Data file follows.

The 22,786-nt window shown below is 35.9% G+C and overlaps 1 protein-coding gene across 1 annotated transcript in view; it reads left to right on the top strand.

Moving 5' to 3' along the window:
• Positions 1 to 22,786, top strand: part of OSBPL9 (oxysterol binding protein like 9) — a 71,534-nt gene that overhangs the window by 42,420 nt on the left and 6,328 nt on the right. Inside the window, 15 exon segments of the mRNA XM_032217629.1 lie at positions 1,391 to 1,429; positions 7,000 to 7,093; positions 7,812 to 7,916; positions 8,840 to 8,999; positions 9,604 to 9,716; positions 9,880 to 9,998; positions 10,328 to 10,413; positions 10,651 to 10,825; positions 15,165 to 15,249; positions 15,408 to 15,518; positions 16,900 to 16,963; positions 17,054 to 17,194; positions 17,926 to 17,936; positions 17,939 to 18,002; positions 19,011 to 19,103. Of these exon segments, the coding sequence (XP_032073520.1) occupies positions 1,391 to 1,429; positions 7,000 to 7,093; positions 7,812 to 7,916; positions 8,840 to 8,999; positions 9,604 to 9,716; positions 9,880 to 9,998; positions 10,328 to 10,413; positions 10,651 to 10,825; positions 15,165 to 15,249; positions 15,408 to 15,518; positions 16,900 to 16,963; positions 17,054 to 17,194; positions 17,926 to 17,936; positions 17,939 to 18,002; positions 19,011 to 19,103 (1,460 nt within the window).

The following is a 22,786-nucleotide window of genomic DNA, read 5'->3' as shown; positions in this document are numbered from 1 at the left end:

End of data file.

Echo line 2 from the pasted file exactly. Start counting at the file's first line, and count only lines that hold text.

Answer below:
Moving 5' to 3' along the window: